Poggi, whose Phoenix, AZ-based company specializes in projection system design for movie theaters, postproduction studios, and visitor attractions, believes that visitor attractions are increasingly looking to unorthodox aspect ratios in order to create a point of difference. “On the weekend that the new Star Trek movie launched, a local theater chain in Phoenix was showing it on a screen that’s 70 feet wide, so that’s no longer anything special,” Poggi pointed out. “If people are going to pay $60 or $70 per day per person to visit your theme park, you really want to wow them with something that’s new and cutting-edge. And just having a big
Harkness Screens recently supplied three 20- by 38-foot rear-projection screens, plus custom frames about four feet larger, to the new Shuttle Launch Experience attraction at NASA’s Kennedy Space Center Visitor Complex. screen isn’t going to do a whole lot.”
Don Stewart sees a different kind of driver for the growth of extraordinary screens—one that has more to do with professional or government concerns than those of the leisure industry. “We are doing a lot of retro-fitting of seamless screens with edge-blending into command and control, where they are replacing walls of video cubes,” Stewart said. “The beauty of that is that you no longer have a border around each screen, and the demand for it is growing because we now have so much information available to us that in order to make sense of it, you have to be able to display multiple images in a smooth fashion.”
There is no obvious limit, Stewart believes, to the amount of visual information that a state or national security installation, for example, will want to display on a single, seamless screen, or to the extent to which such facilities will want to ‘drill down’ into their data—super-magnifying images from satellites, for example. There are limits, however, to how easily our eyes will be tricked by edge-blending into seeing multiple projections as a single image. As Harkness Screens’ Dennis Pacelli points out, the relationship of the viewer to the screen is a key consideration here: “You need to think about the environment that the system will be viewed in. If it’s dark, and people are moving along and past the screen on their way to other attractions, then you need a unity-gain screen so that the image doesn’t get brighter or dimmer as you pass it.”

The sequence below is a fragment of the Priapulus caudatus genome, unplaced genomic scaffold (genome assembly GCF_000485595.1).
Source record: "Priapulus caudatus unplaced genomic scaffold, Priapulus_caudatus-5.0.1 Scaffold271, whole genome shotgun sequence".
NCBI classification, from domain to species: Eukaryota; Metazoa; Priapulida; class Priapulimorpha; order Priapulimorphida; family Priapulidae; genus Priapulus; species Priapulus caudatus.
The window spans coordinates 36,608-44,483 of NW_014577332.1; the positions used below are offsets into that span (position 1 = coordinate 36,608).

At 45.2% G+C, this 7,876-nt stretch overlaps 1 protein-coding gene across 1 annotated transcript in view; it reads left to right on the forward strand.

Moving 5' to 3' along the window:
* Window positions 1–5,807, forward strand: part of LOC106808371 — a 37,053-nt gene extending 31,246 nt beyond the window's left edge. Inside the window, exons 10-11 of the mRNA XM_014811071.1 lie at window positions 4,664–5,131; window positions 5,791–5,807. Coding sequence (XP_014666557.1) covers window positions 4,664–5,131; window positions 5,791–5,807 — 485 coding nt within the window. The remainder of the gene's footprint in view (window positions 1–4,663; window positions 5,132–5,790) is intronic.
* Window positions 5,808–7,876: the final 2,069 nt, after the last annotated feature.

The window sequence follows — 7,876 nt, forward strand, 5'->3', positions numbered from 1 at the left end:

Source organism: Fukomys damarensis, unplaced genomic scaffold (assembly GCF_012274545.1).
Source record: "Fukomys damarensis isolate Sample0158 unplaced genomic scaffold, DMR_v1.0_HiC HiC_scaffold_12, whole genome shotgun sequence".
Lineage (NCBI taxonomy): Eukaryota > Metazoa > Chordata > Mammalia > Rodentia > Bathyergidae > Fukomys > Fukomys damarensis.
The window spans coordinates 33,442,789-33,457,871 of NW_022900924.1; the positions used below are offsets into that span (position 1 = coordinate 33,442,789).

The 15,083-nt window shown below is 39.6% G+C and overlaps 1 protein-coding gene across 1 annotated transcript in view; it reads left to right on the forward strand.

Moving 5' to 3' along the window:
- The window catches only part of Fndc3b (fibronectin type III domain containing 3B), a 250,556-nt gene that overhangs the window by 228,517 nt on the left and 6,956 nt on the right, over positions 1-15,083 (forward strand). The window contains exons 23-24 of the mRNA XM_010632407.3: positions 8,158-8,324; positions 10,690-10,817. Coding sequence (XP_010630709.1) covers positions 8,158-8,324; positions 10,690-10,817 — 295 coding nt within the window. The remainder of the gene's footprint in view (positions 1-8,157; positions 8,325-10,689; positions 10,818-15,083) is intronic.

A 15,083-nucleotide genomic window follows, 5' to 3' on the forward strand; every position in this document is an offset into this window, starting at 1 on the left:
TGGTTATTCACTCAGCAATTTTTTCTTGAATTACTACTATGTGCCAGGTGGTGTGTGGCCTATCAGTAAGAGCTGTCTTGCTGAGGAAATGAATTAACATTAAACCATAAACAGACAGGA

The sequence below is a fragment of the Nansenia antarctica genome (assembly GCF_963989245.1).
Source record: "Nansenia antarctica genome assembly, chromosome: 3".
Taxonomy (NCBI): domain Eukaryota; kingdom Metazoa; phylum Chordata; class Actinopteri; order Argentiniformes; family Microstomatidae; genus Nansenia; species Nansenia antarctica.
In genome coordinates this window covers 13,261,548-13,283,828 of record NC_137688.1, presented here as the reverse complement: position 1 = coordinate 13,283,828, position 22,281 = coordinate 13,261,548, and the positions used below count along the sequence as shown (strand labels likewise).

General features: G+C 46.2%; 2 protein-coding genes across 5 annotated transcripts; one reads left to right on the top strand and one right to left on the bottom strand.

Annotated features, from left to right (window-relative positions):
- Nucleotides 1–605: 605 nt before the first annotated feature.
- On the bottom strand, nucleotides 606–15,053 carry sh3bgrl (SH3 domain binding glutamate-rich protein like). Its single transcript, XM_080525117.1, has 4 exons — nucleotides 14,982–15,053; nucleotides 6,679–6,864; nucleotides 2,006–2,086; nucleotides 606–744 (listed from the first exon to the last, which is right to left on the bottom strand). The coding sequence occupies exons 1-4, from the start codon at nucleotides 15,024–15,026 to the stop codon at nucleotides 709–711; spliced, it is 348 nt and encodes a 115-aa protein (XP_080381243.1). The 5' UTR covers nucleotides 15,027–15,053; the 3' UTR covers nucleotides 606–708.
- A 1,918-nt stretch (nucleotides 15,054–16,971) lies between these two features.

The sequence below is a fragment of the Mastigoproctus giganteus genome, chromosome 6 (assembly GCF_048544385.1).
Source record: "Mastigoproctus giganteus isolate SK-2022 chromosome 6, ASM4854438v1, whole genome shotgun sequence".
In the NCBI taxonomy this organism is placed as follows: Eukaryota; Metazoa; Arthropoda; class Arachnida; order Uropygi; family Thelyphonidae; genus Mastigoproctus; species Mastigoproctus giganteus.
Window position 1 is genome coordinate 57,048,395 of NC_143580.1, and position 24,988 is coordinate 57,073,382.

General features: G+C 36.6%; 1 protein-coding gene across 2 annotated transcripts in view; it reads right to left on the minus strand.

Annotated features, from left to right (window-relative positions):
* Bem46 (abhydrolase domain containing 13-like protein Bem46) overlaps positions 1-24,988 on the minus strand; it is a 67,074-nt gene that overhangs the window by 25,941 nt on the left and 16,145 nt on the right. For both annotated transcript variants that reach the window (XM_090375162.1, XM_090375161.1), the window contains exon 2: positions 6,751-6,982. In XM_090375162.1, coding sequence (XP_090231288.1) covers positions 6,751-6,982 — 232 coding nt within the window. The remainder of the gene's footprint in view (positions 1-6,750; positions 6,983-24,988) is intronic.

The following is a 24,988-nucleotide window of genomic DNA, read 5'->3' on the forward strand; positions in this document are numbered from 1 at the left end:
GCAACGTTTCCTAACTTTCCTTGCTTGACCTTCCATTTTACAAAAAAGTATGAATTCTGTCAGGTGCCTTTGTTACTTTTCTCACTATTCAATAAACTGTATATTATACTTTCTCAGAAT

On the other hand, if viewers are likely to be in a fixed position in relation to the screen—in an auditorium or a control room, for example— then the key issue becomes minimizing any multiple-image artifacts. “Edge-blending works best with an odd number of projectors,” said Don Stewart. “With two projectors, the edge is right in the center of the image and that’s where your eye goes all the time. Also, the wider the halfgain angle, where the screen drops below 50 percent of its highest luminance, the better the edge-blending transitions are going to be.”
Ultimately, whether these screens are super-wide or almost square, and whether they are being fired at from front or rear, by single or multiple projectors, one constant remains: a finely honed projection system on its own is not enough to guarantee endcustomer satisfaction.
“The content has to be something that stimulates people,” concludes Emil Poggi. “The NASA project doesn’t use a huge screen, but it’s deployed in such a way that you really want to look at it. So you need a combination of things: the right dimensions and the right content.”